Congratulations on closing on your new home, and welcome to the exciting journey of homeownership! This is reason to celebrate, but also a time you are intensely busy. On top of work and family obligations, you may be dealing with packing and unpacking, buying and installing furniture and appliances, cleaning and making a few repairs. However, now is the time to prioritize safety, accuracy, and asset protection. This includes making sure there is no unauthorized access, registering with the city, changing over utilities, and avoiding new home buyer scams. Given you just acquired a major asset, it is vital to secure legal documents, update addresses on financial accounts, and to create a plan with a will and power of attorney document to ensure your asset and family members are cared for in the future. Read on to learn our “10 Steps to Take After Closing on Your New Home”! Step 1: Change Locks and Key Codes Changing locks after moving into a new home is critical for safety and security. Previous owners, real estate agents, and contractors, as well as their respective relatives and associates, may still have access into the residence. Don’t risk any unauthorized access (intentional or unintentional). Look for and change any key locks at the front door, back door, basement, windows and sheds. Reset key codes for digital and smart locks, doorbells, and related online accounts. Step 2: Change Addresses on Accounts Updating your address on your personal accounts is essential after relocating to a new home. This ensures that all your mail and packages are accurately delivered to your new location, avoiding lost, stolen, or mishandled mail. Many institutions, like banks and government bodies, require up-to-date address information for important communications or legal purposes. Make sure you do not miss crucial information or notifications, such as bills, renewals, tax information, and identity verifications. Here is a list of key accounts to prioritize changing the address: Step 3: Change Utilities to Your Name Changing utilities to your name after the closing is essential. This is ensures continued access to critical utilities and provides you control over these services. A swift change will help manage any issues effectively and effectively, as well as ensure you have accurate billing and usage information. The primary utilities to change to your name include electricity, gas, water, and sewer services. Life, including work from home and internet, could be interrupted without the change. Depending on your home, you might also have to consider other services such as trash collection, recycling services, pool services, septic services, and lawn care. To change utiliites, ontact each utility company directly, either online, by phone, or by visiting their local office if neessary. Be ready to provide personal identification, the address of the property, and a copy of the new deed. Companies might require additional details such as your move-in date, or meter readings upon moving in. Step 4: Save Key Legal Documents After a real estate closing, a buyer receives several official documents including: Securing … Read more

Ultimate Guide to Probate in New Jersey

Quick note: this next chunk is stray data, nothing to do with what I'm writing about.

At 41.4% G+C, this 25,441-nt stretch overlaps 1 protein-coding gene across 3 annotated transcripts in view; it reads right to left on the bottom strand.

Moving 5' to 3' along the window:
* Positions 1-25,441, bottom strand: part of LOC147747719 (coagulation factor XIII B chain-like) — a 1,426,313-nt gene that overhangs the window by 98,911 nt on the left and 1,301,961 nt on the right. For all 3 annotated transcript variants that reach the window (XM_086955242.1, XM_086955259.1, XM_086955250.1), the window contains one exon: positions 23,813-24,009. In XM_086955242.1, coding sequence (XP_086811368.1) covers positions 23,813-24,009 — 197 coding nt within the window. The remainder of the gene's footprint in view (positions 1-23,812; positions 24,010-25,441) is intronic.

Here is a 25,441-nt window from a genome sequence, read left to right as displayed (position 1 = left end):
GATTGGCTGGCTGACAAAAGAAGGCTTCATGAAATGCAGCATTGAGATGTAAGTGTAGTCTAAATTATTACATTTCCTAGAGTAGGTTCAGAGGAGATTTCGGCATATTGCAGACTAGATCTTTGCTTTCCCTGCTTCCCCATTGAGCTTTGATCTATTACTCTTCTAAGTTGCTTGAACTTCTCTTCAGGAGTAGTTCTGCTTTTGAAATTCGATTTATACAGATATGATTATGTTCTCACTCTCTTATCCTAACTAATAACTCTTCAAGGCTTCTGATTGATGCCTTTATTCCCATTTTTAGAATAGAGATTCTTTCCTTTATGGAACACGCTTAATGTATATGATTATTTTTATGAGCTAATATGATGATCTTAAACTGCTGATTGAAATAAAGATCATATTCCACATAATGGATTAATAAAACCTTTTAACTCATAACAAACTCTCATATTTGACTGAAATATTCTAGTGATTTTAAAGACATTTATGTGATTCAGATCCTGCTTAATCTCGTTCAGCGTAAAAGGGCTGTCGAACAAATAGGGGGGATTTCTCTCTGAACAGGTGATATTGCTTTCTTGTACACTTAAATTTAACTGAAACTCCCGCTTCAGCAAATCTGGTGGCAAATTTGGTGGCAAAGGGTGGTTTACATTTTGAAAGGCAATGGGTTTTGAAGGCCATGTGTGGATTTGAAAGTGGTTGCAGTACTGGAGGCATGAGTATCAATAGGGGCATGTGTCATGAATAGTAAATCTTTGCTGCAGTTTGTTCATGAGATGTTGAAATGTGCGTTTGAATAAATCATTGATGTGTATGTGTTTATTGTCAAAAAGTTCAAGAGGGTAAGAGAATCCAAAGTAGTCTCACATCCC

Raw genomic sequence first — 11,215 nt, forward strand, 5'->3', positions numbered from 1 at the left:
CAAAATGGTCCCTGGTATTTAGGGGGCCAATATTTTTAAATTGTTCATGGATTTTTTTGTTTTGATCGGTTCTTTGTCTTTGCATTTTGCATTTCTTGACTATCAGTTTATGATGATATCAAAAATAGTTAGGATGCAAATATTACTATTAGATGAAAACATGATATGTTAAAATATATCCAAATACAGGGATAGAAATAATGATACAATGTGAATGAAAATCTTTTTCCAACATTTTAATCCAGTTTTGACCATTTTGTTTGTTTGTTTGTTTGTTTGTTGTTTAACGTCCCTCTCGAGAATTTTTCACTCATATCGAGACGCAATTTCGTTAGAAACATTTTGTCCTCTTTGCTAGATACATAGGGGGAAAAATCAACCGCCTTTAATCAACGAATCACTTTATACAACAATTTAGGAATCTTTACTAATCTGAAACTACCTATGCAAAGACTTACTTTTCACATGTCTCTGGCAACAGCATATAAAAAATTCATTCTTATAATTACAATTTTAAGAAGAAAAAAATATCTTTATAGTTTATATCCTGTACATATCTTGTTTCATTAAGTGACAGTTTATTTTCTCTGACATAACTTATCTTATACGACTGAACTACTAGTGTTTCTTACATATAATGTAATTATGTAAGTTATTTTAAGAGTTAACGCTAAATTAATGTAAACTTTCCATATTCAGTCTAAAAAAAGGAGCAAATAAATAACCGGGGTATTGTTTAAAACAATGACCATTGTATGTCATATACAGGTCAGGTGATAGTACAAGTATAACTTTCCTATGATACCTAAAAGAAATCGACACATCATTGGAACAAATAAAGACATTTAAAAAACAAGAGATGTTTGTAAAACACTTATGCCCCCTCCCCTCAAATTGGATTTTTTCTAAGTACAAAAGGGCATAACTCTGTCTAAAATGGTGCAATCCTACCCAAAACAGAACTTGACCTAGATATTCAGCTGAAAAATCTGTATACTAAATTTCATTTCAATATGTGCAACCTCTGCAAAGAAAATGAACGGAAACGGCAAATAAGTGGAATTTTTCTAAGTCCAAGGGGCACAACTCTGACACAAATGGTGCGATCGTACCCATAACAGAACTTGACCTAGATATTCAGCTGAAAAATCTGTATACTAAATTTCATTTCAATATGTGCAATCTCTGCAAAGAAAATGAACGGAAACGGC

Are you putting together a plan for probate in the future or need to file now? Preparation for estate administration is vital for seamless distribution of assets, minimizing disputes among heirs, and compliance with laws. This Ultimate Guide to Probate in New Jersey is your guide through probate and estate administration.This blog will help current and future exectors and adminstrators understand how probate works in New Jersey, as well as the costs and legal requirements. Learn how to avoid probate, types of estate administration, if an attorney is necessary, and how long probate takes. Clarity on estate administration will help you plan for the future and act in the present with confidence and peace of mind. Before diving into the guide, several defintions will help provide context: Need assistance with drafting a will or trust, estate planning, or filing for probate and estate administration? Call us at 201-389-8275 or visit the Contact Us for experienced and specialized attorneys. What is Probate in New Jersey? What is Probate in New Jersey? Probate, at its core, is the legal process that happens after someone dies. It involves identifying and gathering the deceased’s assets, paying off debts or taxes owed by their estate, and distributing remaining assets to beneficiaries. In New Jersey, this process can look a bit different depending on whether there’s a will. The Differences: With vs Without A Will If you’ve left behind a will – known as dying ‘testate’ – probate starts with validating your last testament. The executor named in your will gets appointed by the Surrogate Court of New Jersey and takes charge of handling your affairs. But if you pass away without having drafted a will – called dying ‘intestate’ – things get more complex. Here, state laws decide who administers your estate and inherits what you leave behind; typically it falls to closest relatives like spouses or children first. Different Types of Probate New Jersey has two types of probates: unsupervised and supervised. Supervised probates, where the court oversees every step, are rare but occur when conflicts arise among heirs or beneficiaries about asset distribution or debt payment. In contrast, unsupervised probates tend to be more common for simple estates where no disagreements exist among involved parties. Here, executors have the freedom to administer estates without court interference unless issues crop up down the line. How to Avoid Probate in New Jersey The process of probate can be lengthy, costly, and public. But with the right strategies, you can avoid it altogether. Joint Ownership A common method to bypass probate is through joint ownership. If a property is owned jointly with rights of survivorship or as tenancy by entirety (for married couples), then upon one owner’s death, the property automatically passes on to the surviving owner without going through probate. Beneficiary Designations Certain assets allow for beneficiary designations – these include retirement accounts like IRAs and 401(k)s, life insurance policies, and payable-on-death bank accounts. Upon your passing, these assets will directly transfer to your designated beneficiaries without needing probate … Read more